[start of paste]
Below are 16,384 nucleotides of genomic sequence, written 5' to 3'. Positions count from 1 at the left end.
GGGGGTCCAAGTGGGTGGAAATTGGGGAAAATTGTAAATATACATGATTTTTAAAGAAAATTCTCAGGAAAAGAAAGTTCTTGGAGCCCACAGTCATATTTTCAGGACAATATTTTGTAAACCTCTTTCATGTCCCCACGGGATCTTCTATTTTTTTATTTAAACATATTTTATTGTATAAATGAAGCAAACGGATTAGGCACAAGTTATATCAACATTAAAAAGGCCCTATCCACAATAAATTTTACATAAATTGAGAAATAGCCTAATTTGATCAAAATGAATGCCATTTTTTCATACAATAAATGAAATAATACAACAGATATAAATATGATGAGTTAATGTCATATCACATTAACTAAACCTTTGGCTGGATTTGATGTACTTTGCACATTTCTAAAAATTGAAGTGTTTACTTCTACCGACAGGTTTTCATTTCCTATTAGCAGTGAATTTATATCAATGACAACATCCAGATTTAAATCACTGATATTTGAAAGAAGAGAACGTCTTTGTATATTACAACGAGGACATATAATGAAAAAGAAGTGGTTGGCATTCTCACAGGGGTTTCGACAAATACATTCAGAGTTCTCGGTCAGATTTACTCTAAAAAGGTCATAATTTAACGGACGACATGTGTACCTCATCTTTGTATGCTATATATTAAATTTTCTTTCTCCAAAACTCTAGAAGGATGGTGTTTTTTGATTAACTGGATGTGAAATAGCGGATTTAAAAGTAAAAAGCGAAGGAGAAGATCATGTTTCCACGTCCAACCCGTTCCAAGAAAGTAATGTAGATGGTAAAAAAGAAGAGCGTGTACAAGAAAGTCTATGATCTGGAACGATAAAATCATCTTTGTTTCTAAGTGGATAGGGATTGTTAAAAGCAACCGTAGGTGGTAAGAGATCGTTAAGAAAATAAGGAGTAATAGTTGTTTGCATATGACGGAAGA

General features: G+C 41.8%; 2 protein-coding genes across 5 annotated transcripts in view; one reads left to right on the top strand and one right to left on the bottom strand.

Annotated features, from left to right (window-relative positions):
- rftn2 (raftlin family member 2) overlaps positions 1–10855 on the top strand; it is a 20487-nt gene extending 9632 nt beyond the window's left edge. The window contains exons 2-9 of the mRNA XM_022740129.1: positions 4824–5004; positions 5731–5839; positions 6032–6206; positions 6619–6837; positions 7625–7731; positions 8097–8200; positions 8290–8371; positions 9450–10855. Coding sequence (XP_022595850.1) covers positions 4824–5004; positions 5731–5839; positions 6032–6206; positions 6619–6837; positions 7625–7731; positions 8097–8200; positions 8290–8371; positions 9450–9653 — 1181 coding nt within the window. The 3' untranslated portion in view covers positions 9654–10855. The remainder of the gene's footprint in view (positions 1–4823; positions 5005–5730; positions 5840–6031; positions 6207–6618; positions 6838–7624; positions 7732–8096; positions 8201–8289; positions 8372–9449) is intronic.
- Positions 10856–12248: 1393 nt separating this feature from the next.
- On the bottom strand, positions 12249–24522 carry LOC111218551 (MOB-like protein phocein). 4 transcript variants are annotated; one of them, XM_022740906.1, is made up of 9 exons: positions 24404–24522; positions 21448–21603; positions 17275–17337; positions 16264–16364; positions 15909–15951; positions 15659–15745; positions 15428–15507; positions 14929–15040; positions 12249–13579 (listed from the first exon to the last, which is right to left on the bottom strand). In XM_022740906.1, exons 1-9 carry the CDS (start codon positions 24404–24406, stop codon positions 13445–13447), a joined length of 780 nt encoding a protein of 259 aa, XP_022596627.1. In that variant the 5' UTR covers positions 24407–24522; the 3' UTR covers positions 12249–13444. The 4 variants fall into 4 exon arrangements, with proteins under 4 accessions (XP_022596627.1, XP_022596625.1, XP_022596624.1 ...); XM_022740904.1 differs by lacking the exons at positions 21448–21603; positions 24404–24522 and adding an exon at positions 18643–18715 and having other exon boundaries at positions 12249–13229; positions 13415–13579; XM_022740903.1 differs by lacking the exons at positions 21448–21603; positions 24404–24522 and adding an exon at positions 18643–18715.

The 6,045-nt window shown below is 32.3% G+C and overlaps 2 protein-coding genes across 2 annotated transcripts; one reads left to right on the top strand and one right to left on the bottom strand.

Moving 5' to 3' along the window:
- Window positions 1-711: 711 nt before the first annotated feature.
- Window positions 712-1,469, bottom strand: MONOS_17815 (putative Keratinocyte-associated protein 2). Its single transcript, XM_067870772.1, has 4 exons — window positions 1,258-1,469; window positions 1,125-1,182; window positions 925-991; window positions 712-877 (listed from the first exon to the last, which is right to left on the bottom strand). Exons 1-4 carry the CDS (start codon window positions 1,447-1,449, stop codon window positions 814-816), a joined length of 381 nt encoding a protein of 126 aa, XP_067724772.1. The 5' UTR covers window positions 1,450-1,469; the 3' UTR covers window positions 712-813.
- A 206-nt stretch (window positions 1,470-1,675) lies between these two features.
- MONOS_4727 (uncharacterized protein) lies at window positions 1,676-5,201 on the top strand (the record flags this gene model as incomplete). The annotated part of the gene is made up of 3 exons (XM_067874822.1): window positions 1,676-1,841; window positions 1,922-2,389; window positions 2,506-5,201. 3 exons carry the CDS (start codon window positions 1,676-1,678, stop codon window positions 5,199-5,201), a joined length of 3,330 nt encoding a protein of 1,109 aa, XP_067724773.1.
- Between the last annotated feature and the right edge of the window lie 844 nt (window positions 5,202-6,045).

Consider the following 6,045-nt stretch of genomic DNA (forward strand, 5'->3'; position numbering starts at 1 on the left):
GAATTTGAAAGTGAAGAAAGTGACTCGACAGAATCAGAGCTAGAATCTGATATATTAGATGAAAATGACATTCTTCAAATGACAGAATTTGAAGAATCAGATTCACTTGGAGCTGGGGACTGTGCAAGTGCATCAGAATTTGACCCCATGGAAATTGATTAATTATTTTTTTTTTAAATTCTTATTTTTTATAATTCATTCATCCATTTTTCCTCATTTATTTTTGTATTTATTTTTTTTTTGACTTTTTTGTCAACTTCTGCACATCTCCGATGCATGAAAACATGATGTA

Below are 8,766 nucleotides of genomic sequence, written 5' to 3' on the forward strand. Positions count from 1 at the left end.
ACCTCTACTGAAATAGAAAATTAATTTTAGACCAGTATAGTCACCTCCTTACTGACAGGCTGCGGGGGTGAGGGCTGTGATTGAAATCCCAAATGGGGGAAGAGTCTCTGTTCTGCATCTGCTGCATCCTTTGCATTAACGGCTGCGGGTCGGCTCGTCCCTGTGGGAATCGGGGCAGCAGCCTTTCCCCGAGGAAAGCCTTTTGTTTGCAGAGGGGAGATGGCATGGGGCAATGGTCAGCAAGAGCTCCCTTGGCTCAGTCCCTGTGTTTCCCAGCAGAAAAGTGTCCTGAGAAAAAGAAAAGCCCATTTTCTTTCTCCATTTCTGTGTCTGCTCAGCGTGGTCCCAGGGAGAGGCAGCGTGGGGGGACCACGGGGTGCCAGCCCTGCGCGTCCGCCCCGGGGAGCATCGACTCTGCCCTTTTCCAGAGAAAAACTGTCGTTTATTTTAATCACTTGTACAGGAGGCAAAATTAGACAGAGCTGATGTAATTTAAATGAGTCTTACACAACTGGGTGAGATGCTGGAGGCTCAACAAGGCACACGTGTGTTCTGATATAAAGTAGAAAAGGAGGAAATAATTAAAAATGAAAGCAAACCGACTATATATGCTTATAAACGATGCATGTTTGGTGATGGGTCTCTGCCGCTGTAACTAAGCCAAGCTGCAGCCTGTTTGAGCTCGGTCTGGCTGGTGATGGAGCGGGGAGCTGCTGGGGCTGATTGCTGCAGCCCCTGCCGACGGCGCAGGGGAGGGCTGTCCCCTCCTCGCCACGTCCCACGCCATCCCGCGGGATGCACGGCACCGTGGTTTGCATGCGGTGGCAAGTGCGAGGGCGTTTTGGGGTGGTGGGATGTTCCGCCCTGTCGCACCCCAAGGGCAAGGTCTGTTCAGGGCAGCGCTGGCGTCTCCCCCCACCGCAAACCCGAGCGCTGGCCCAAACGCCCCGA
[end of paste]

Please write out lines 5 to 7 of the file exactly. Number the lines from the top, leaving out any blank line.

- rftn2 (raftlin family member 2) overlaps positions 1–10855 on the top strand; it is a 20487-nt gene extending 9632 nt beyond the window's left edge. The window contains exons 2-9 of the mRNA XM_022740129.1: positions 4824–5004; positions 5731–5839; positions 6032–6206; positions 6619–6837; positions 7625–7731; positions 8097–8200; positions 8290–8371; positions 9450–10855. Coding sequence (XP_022595850.1) covers positions 4824–5004; positions 5731–5839; positions 6032–6206; positions 6619–6837; positions 7625–7731; positions 8097–8200; positions 8290–8371; positions 9450–9653 — 1181 coding nt within the window. The 3' untranslated portion in view covers positions 9654–10855. The remainder of the gene's footprint in view (positions 1–4823; positions 5005–5730; positions 5840–6031; positions 6207–6618; positions 6838–7624; positions 7732–8096; positions 8201–8289; positions 8372–9449) is intronic.
- Positions 10856–12248: 1393 nt separating this feature from the next.
- On the bottom strand, positions 12249–24522 carry LOC111218551 (MOB-like protein phocein). 4 transcript variants are annotated; one of them, XM_022740906.1, is made up of 9 exons: positions 24404–24522; positions 21448–21603; positions 17275–17337; positions 16264–16364; positions 15909–15951; positions 15659–15745; positions 15428–15507; positions 14929–15040; positions 12249–13579 (listed from the first exon to the last, which is right to left on the bottom strand). In XM_022740906.1, exons 1-9 carry the CDS (start codon positions 24404–24406, stop codon positions 13445–13447), a joined length of 780 nt encoding a protein of 259 aa, XP_022596627.1. In that variant the 5' UTR covers positions 24407–24522; the 3' UTR covers positions 12249–13444. The 4 variants fall into 4 exon arrangements, with proteins under 4 accessions (XP_022596627.1, XP_022596625.1, XP_022596624.1 ...); XM_022740904.1 differs by lacking the exons at positions 21448–21603; positions 24404–24522 and adding an exon at positions 18643–18715 and having other exon boundaries at positions 12249–13229; positions 13415–13579; XM_022740903.1 differs by lacking the exons at positions 21448–21603; positions 24404–24522 and adding an exon at positions 18643–18715.